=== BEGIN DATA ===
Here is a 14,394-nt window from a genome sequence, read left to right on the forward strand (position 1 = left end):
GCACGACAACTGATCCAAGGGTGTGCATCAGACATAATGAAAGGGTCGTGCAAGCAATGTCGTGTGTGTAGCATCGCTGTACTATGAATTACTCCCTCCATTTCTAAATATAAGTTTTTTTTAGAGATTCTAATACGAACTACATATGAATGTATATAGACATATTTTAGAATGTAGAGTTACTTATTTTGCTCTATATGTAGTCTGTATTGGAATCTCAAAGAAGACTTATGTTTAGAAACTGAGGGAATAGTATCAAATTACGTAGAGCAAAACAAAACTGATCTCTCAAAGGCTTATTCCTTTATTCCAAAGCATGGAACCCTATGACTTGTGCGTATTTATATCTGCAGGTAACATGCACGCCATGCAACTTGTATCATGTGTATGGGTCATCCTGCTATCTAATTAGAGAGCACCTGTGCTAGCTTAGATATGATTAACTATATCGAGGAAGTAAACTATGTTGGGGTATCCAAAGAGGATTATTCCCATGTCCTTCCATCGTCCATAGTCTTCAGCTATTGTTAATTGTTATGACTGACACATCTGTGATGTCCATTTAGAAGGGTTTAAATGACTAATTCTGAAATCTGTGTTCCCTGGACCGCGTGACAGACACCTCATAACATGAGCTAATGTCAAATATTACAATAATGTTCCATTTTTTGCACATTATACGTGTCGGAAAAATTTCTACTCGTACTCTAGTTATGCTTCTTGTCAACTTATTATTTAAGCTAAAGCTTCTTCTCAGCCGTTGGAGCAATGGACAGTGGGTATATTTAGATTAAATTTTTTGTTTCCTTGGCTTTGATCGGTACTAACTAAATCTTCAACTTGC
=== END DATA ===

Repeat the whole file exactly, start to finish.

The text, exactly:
Here is a 14,394-nt window from a genome sequence, read left to right on the forward strand (position 1 = left end):
GCACGACAACTGATCCAAGGGTGTGCATCAGACATAATGAAAGGGTCGTGCAAGCAATGTCGTGTGTGTAGCATCGCTGTACTATGAATTACTCCCTCCATTTCTAAATATAAGTTTTTTTTAGAGATTCTAATACGAACTACATATGAATGTATATAGACATATTTTAGAATGTAGAGTTACTTATTTTGCTCTATATGTAGTCTGTATTGGAATCTCAAAGAAGACTTATGTTTAGAAACTGAGGGAATAGTATCAAATTACGTAGAGCAAAACAAAACTGATCTCTCAAAGGCTTATTCCTTTATTCCAAAGCATGGAACCCTATGACTTGTGCGTATTTATATCTGCAGGTAACATGCACGCCATGCAACTTGTATCATGTGTATGGGTCATCCTGCTATCTAATTAGAGAGCACCTGTGCTAGCTTAGATATGATTAACTATATCGAGGAAGTAAACTATGTTGGGGTATCCAAAGAGGATTATTCCCATGTCCTTCCATCGTCCATAGTCTTCAGCTATTGTTAATTGTTATGACTGACACATCTGTGATGTCCATTTAGAAGGGTTTAAATGACTAATTCTGAAATCTGTGTTCCCTGGACCGCGTGACAGACACCTCATAACATGAGCTAATGTCAAATATTACAATAATGTTCCATTTTTTGCACATTATACGTGTCGGAAAAATTTCTACTCGTACTCTAGTTATGCTTCTTGTCAACTTATTATTTAAGCTAAAGCTTCTTCTCAGCCGTTGGAGCAATGGACAGTGGGTATATTTAGATTAAATTTTTTGTTTCCTTGGCTTTGATCGGTACTAACTAAATCTTCAACTTGC